5. Ballet 422 (VOD)
There are very few things in this world quite like the birth of a new creative venture. Be it the making of a film, the writing of a new novel or the painstaking artistry that goes into the crafting of a new sculpture, watching an artist or »
- Joshua Brunsting
Once he was The King Of Comedy for Martin Scorsese. Now Robert De Niro is set to be The Comedian for Mike Newell. The actor and director will join forces for the film, based on a screenplay by Art Linson (What Just Happened?).De Niro will also produce the film, and has been keen to get it underway for some time. There's no information on the plot so far, but The Comedian revolves around an aging "insult comic", reportedly not dissimilar to Don Rickles, who made an appearance alongside De Niro in Scorsese's Casino. Comedy Central's Jeffrey Ross has written the stand-up material.Linson, Courtney Solomon and Mark Canton are also among the producers, and shooting is planned for November in New York. »
2015 marks 25 years since Martin Scorsese's gangster phenomenon "Goodfellas" landed in theaters. It's an endlessly rewatchable, wickedly funny, brutally violent and brilliantly incisive example of cinema at both its purest and most coolly, deliciously corrupt. At the time of its making, Scorsese was at exactly that point in his career which he could easily have started a gradual slide into stately irrelevance, having already earned his podium in the Hall Of Fame for his early masterpieces like "Taxi Driver" and "Raging Bull." His previous few films had seen him move away from his trademark fascination with the visceral and the criminal on the mean streets of New York, since after the box office disappointments of "The King of Comedy" and "After Hours," he'd begun to explore his more spiritual side with "The Last Temptation of Christ" and the more refined if not necessarily gentler impulses in the short "Life »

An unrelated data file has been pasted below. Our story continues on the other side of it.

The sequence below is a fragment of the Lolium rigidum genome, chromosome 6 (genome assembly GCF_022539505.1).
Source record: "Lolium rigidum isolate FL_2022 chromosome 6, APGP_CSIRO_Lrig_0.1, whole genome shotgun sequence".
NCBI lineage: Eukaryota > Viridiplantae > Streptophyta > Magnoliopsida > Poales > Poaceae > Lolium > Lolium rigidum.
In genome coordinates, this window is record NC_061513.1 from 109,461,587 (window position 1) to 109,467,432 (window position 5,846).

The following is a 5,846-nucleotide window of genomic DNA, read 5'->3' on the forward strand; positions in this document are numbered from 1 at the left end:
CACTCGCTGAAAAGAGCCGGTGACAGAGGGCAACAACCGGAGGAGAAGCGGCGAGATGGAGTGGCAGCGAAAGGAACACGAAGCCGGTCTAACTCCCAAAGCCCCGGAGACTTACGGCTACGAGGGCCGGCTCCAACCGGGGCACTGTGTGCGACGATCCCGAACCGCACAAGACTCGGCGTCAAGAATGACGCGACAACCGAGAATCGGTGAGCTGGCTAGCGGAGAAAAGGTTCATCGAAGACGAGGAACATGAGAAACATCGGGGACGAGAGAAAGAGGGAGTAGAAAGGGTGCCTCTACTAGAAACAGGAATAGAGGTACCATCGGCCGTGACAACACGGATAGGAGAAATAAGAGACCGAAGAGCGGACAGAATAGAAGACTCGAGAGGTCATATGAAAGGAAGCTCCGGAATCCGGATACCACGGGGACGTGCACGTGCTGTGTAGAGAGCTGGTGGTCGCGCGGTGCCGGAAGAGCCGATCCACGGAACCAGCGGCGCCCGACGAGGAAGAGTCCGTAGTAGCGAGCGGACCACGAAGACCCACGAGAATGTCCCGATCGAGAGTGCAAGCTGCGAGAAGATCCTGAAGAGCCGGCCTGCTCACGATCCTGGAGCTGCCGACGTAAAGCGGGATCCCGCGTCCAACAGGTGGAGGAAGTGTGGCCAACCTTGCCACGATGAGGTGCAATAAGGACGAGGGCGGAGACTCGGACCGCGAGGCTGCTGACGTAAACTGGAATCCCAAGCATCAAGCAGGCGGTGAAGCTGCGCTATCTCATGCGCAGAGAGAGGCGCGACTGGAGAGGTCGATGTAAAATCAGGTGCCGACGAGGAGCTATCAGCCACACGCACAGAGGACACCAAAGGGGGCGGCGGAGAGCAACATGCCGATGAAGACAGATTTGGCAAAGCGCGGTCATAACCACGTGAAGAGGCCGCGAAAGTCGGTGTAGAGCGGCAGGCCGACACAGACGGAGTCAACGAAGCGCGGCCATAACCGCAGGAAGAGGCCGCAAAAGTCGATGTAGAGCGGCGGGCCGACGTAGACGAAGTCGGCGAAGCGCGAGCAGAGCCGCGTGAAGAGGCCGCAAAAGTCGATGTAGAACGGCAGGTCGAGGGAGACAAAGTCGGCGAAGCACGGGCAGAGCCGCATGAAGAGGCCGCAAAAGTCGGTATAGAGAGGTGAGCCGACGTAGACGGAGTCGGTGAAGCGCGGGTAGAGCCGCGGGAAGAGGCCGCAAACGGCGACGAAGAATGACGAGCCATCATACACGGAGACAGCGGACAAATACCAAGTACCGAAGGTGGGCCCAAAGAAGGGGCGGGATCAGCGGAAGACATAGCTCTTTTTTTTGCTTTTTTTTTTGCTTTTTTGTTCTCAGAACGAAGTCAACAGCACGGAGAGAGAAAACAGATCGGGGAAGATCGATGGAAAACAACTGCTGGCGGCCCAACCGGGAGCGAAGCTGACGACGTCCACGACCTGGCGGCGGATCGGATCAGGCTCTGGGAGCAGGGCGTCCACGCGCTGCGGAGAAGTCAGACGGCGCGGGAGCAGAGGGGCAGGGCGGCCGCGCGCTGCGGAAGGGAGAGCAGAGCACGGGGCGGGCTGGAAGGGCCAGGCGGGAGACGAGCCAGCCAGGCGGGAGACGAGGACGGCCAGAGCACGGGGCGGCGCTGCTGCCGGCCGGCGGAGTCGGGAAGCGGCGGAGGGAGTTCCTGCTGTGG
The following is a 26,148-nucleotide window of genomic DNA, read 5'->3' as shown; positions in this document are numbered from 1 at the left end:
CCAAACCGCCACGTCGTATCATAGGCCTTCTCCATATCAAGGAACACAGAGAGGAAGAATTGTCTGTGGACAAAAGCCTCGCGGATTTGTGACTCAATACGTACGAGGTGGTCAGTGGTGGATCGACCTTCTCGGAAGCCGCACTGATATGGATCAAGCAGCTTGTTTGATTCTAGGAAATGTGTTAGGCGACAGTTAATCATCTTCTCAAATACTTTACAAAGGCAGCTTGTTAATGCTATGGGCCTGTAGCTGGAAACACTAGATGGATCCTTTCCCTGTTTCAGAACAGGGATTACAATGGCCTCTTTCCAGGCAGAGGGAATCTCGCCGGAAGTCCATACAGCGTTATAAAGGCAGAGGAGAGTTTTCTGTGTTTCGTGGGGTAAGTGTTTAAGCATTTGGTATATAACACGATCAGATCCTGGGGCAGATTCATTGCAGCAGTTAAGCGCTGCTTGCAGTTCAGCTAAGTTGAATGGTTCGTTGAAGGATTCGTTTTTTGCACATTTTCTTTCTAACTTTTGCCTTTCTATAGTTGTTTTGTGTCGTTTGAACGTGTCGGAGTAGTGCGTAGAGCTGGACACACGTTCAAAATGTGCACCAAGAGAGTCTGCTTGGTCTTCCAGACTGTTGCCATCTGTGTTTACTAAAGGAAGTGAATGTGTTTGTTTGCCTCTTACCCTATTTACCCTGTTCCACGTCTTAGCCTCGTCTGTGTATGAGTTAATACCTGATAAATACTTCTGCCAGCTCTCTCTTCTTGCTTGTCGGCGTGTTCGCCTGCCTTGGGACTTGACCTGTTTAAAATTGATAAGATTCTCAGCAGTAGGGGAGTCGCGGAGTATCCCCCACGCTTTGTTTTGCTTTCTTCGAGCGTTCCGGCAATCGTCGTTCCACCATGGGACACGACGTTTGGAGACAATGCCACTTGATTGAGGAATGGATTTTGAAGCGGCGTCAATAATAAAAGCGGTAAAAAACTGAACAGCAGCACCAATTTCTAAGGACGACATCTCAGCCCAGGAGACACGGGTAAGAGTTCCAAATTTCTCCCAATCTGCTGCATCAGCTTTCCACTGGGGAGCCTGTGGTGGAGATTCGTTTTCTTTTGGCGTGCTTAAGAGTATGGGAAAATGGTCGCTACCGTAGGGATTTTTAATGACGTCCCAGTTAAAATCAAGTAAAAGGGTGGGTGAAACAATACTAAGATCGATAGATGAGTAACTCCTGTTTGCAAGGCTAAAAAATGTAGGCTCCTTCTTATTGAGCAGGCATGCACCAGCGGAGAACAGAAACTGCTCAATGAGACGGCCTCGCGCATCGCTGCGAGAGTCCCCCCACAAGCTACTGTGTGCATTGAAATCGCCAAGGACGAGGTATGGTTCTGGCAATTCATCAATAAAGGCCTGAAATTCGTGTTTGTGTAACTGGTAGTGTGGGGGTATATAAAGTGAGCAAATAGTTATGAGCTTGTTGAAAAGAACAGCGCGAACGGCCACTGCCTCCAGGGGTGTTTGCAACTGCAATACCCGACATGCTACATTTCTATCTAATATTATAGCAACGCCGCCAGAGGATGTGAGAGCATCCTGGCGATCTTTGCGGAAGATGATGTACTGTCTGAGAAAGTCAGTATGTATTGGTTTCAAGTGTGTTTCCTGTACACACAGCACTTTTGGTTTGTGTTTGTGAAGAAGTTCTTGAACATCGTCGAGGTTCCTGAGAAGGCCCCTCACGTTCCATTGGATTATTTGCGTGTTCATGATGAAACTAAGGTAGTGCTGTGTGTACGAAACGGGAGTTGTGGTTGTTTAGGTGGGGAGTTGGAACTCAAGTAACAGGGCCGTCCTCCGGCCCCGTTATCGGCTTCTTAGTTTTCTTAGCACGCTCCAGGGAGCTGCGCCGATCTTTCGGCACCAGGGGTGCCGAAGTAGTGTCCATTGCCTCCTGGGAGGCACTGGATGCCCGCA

- The Playlist Staff
In the mid-1980s, Martin Scorsese was regaining his footing as a director after a brutal few years. His passion project, The Last Temptation of Christ, had fallen apart at Paramount just days before production was scheduled to begin, and The King of Comedy had been a commercial, and largely critical, failure – in spite of the fact that it was, and is, one of the most incisive films ever made about celebrity culture. After years of working on studio movies with substantial budgets and luxurious schedules, Scorsese went back to ground zero for After Hours in 1985, stripping his methods […] »
- Jim Hemphill
Almost every Martin Scorsese movie is worth a couple of watches. Throughout the years, I have found myself revisiting certain pictures of his again and again — “The King of Comedy,” “Raging Bull,” and “Taxi Driver” in particular — and finding that they often each play in an entirely different key. Few of his more recent films have caused the uproar generated by his 2013 smash “The Wolf of Wall Street” — many simply didn’t dig Scorsese’s groovily amoral expose in the soul-deadness of American capitalism and the prospect of spending three hours with a bunch of self-aggrandizing, misogynist scumbags simply wasn’t their idea of a good time. But of course, the picture has its fans: it’s Scorsese’s most rough, nasty, and purely entertaining movie since “Casino,” and many viewers simply got off on the presence of Jordan Belfort and his drugged-up, chest-thumping cronies, possibly without parsing the film’s acidic subtext about greed, »
- Nicholas Laskin